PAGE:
It was then that I realized that was no better place to be than in Egypt’s Western Desert and live the simple camping life of the ancient Egyptians, surrounded by sand dunes.
I couldn’t help but start to reflect on my life, my story and the lessons I have learned. I thought about my family, my beginnings, why I was here and what the future held for me and my loved ones.
What started out as a lie to trick me to believing that I would be camping with other people in the legendary White Desert became a golden opportunity to revitalize, reflect and renew.
I knew that this was the right place to be — it was no accident that I would be alone on a sand dune with nothing on the agenda dune but to think and reflect.
What was truly amazing was that for some reason that night, I felt totally at peace. Despite staying in hectic Cairo, my blood was no longer boiling; I was no longer stressed. Instead the sea of drifting sand gave me inner peace — a peace so perfect, I knew only God could bestow.
Soon, it was past midnight. I gracefully fell asleep in the sand, so comfortable, it felt like a sea of soft, white goose feathers. Suddenly I was jolted awake. A 4×4 Land Rover came roaring up the sand dunes trying to climb it, only a couple hundred feet from crushing my lifeless body. Somehow, it just couldn’t muster enough steam. The jeep was not really that close to hitting me, either, but it was close enough to jolt me up as I wondered whether I was simply lucky, blessed or both. Whatever it was, it was not my moment to go. There was something else I needed to know.
One close brush with death was enough that night, so I quickly gathered my stuff and rolled down hill towards our jeep. Surprisingly, my guide, Mahmoud, was still up. Thankfully, I was so tired, I immediately went right back to sleep, as if this shocking event never happened.
The sun was already up for a couple of hours, when I awoke. I felt so refreshed and my back was not in pain despite sleeping on the sand dune. I had a simple breakfast of eggs and bread while my guide started packing up the gear. By 0900, we departed — the sand was already feeling hot and the sun shone brightly adding to my deeper, desert tan.
As I had expected, the bus ride back home was once again long and hot, but I was glad to be heading to a real bed, a bathroom and a hot shower for a change. I was sitting by Amy from Boston who was also getting her MBA but from Darden in Virginia. Across the aisle was Ayaka, who was traveling alone from Japan. Somehow the bus ride got to her and she began to feel nauseous, a puke bag at the ready. They were backpackers like me who spent the night in the desert. But unlike me, they had the fortune to experience a night in the legendary White Desert.
The bus stopped at Giza, within sight of the mythical Pyramids. I was tempted to go pay another visit — I’m sure glad I went straight back to the hostel instead.
When I returned back to the hostel, I took a super long hot shower. The entire room got super steamy and when I walked out steam rose from my pores.
I poured a hot cup of tea with a pungent scent of cinnamon. Then I turned on my computer and read my email. An expected note from Mom and one from Japan from my cousin Awei who I had not seen in years.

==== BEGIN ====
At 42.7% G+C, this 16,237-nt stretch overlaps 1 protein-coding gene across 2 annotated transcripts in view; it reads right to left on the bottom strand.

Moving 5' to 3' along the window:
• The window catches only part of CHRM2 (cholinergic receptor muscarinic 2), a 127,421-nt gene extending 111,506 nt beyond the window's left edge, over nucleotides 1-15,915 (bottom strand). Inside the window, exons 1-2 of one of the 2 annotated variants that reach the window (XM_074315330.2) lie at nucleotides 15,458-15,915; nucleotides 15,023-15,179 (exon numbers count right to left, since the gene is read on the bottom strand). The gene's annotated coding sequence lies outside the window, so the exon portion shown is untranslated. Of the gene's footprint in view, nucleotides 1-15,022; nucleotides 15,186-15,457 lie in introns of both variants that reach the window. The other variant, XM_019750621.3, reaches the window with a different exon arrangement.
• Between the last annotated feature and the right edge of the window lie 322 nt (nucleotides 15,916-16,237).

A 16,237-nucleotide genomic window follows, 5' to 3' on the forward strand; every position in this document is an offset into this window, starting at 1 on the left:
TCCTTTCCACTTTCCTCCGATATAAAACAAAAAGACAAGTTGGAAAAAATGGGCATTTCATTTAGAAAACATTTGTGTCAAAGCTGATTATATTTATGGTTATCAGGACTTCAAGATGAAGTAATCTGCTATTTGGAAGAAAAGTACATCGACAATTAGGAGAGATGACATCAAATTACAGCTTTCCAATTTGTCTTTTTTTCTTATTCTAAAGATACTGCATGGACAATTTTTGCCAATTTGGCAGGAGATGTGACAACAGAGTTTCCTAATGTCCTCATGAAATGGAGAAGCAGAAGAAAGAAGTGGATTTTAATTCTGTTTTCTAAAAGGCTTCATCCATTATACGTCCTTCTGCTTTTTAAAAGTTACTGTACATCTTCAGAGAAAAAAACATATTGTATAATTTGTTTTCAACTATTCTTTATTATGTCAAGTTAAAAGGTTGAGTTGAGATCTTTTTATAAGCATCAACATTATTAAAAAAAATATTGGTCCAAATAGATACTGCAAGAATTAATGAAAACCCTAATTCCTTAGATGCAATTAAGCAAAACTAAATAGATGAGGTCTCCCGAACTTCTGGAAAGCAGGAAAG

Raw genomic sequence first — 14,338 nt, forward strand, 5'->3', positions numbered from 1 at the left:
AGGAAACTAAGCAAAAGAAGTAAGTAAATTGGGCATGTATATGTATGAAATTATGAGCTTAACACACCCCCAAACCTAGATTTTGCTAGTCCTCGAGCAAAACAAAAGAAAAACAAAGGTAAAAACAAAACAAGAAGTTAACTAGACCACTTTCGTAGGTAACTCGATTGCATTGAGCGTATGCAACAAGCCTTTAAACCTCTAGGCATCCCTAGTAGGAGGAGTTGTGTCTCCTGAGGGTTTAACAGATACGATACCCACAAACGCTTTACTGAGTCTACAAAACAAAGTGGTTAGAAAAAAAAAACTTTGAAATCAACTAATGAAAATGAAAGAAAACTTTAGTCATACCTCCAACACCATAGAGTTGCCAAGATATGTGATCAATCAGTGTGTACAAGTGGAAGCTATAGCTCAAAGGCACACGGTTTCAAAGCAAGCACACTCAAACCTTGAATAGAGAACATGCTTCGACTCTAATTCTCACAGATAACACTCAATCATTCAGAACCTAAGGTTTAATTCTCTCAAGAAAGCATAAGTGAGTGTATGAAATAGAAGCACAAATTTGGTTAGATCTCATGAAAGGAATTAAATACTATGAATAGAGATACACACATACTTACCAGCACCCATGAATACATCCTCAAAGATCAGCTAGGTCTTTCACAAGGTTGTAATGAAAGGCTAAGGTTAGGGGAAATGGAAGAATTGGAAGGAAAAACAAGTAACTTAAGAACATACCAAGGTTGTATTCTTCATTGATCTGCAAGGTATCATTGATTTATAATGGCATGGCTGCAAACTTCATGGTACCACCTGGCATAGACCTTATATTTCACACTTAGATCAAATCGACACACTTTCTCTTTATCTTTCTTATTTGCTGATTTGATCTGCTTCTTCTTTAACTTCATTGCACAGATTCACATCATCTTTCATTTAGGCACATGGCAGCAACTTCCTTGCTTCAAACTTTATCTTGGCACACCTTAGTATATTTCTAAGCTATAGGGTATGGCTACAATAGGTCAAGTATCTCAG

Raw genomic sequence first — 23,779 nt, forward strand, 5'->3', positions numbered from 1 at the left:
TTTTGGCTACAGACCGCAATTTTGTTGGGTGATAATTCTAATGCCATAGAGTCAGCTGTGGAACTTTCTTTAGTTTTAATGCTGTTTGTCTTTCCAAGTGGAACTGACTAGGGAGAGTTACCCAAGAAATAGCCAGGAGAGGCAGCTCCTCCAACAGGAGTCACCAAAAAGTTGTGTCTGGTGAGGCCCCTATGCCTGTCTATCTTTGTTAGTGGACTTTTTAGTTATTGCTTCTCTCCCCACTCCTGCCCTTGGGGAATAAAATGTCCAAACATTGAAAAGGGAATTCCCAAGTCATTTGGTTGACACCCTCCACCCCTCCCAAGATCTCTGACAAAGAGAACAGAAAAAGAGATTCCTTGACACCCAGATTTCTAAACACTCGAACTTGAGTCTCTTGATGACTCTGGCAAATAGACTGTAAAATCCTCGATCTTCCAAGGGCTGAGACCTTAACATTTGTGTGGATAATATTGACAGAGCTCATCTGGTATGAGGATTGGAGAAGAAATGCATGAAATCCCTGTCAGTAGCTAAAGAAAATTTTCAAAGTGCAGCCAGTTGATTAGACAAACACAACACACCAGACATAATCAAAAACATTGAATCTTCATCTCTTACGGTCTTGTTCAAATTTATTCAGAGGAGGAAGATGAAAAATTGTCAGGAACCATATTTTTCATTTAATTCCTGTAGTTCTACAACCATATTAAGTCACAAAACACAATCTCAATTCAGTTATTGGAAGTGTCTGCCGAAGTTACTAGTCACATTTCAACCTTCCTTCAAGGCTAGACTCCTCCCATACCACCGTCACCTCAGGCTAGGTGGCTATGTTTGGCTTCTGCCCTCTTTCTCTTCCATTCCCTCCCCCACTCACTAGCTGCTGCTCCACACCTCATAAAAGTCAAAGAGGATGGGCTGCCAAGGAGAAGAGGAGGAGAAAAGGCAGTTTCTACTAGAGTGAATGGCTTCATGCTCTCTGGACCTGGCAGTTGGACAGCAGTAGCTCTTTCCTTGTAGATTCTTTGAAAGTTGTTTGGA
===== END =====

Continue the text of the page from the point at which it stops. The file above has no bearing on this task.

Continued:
—– Original Message —–
From: 鄭 偉閣
Sent: Sunday, May 23, 2010 3:34 PM
Subject: RE: Grandma
We just took Grandma from the hospital to the funeral home in Nishinomiya. We dressed her in the designated gold color outfit, and she is now resting in peace. I just returned home to get ready for tomorrow’s funeral. First thing in the morning, I will need to go to the city office to acquire the death certificate, fill out more papers, and make a reservation at the crematory.
The funeral will start 6pm today (5/24, Japan time), and Grandma will be cremated tomorrow (5/25) at 11am. After the cremation, we will bring Grandma’s ashes back to the Ashiya home. Therefore, we advise you not to come back to Japan due to such short notice. I don’t think you will make it back on time.
I spilled my cup, the blazing-hot liquid ran down my bare legs. I read and reread, hoping it was just my imagination. Then with gritted teeth, I wondered why the hell I was here and what if anything I could do. Then at that moment it occurred to me that the trip that wasn’t meant to be was every reason I was supposed to go When all alone in a strange and peaceful world, you hear the voices, from those who are close to you and those who are passing away. Even my close brush with death had a whole different meaning now.
My sweet Grandma will be dearly missed in her tight-knit Kobe community as well as by relatives in Hong Kong, UK and the US.
I just returned from a night camping in the desert to hear this very sad news.
I’m very sorry for the loss of Grandma. My condolences also to Kim, Uncle, Auntie, Awei and cousins. She was an amazing woman who was loved by many. She lived an incredible life and I’m sure touched many hearts.
I’m happy that you got to spend some time with her last month. Those moments must be now extra special and the pictures of the both of you together look great.
Please let me know if there’s anything I can do.
I leave Cairo tomorrow for Athens.
|tosh peppler to me||5/24/10|
Just remember her in your heart that the reason we’re all here is because of her. It is her legacy that we make the most of our lives to make her proud. I am at peace knowing that her spirit is free, no longer a prisoner of her declining body. Enjoy the rest of your trip for her but stay safe.
I will always appreciate what my Grandma has done for my family, and I will never forget that one special night in the desert when both life and death together shone brightly in the moonlight over the sparkling, drifting sand.